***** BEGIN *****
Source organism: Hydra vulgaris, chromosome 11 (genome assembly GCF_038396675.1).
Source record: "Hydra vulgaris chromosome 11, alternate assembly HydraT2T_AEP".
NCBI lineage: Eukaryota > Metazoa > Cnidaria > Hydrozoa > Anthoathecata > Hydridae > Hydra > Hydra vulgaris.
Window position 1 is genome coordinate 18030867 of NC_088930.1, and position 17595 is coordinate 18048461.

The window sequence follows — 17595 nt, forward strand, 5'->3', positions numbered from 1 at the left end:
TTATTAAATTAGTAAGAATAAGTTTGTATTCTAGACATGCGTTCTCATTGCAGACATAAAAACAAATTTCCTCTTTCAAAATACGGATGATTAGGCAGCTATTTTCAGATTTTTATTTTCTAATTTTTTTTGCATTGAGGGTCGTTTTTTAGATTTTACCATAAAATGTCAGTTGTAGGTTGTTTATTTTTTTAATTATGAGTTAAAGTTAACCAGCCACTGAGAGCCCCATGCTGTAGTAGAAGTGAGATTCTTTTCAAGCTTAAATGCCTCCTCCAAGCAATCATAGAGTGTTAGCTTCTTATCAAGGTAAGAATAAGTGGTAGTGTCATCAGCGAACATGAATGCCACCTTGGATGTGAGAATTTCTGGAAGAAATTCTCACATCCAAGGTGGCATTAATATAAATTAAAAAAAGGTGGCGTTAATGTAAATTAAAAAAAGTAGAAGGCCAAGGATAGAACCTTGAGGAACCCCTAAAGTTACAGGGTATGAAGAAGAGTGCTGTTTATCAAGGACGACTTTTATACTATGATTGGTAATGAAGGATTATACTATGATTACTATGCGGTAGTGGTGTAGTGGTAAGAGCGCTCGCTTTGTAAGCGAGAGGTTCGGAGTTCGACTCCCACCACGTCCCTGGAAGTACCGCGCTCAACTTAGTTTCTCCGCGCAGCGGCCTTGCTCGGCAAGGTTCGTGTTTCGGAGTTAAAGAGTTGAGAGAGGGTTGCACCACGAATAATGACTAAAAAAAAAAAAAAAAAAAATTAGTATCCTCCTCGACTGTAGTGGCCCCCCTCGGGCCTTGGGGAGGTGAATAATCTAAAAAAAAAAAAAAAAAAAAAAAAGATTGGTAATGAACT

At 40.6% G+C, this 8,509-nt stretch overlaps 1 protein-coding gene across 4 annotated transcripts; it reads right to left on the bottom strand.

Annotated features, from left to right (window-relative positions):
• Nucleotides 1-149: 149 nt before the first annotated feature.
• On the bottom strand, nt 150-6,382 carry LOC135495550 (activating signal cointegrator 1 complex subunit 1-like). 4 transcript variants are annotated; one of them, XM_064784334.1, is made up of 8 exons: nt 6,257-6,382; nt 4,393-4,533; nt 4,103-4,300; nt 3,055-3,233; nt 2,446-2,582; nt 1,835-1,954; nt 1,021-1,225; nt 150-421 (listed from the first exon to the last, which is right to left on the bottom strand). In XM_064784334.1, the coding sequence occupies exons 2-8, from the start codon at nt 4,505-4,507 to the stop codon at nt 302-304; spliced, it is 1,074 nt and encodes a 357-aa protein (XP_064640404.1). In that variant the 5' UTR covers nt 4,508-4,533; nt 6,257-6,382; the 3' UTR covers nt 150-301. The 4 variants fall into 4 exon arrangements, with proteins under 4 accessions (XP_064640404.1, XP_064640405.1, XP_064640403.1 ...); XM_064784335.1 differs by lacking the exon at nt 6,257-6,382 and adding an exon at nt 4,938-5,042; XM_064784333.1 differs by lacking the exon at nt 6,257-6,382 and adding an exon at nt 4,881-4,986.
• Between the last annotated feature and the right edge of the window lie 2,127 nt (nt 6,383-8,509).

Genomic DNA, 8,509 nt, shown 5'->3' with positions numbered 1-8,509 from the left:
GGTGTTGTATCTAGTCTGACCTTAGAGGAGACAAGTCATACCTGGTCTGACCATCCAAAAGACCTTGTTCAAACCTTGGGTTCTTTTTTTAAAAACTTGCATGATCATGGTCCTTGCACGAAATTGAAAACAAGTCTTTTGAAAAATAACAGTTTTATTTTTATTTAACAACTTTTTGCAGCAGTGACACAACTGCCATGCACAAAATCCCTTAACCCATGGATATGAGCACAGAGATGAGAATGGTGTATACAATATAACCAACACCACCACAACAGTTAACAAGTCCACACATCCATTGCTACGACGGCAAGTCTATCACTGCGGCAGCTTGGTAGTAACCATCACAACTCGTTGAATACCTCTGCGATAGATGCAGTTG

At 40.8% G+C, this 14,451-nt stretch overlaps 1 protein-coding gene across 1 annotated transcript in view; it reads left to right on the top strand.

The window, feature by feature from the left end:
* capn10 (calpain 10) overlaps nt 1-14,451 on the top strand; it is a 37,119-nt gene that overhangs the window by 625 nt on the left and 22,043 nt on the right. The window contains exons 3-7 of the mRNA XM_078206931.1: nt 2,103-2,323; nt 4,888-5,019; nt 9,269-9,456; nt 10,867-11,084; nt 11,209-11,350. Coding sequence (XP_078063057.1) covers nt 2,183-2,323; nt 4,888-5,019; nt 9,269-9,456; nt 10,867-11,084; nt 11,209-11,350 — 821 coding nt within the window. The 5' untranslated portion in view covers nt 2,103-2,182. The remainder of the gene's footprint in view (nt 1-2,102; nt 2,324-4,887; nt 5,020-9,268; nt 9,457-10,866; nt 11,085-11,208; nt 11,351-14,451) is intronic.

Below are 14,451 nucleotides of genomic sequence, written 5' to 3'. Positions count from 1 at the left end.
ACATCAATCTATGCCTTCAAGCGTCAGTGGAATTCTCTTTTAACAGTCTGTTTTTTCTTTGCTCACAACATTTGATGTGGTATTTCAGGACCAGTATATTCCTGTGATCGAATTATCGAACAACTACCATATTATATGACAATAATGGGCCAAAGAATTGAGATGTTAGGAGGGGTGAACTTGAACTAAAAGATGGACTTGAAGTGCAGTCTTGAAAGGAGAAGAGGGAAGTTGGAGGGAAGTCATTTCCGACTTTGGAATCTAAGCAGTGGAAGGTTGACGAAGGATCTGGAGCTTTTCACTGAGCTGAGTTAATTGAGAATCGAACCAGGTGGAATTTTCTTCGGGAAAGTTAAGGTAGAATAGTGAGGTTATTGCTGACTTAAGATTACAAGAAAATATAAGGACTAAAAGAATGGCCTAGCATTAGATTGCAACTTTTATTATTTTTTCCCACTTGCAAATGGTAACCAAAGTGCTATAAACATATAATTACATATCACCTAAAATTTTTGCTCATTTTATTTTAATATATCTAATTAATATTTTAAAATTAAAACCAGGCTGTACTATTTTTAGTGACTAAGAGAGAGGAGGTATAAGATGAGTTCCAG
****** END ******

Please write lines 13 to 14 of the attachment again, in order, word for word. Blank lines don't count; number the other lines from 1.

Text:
GGTGTTGTATCTAGTCTGACCTTAGAGGAGACAAGTCATACCTGGTCTGACCATCCAAAAGACCTTGTTCAAACCTTGGGTTCTTTTTTTAAAAACTTGCATGATCATGGTCCTTGCACGAAATTGAAAACAAGTCTTTTGAAAAATAACAGTTTTATTTTTATTTAACAACTTTTTGCAGCAGTGACACAACTGCCATGCACAAAATCCCTTAACCCATGGATATGAGCACAGAGATGAGAATGGTGTATACAATATAACCAACACCACCACAACAGTTAACAAGTCCACACATCCATTGCTACGACGGCAAGTCTATCACTGCGGCAGCTTGGTAGTAACCATCACAACTCGTTGAATACCTCTGCGATAGATGCAGTTG

At 40.8% G+C, this 14,451-nt stretch overlaps 1 protein-coding gene across 1 annotated transcript in view; it reads left to right on the top strand.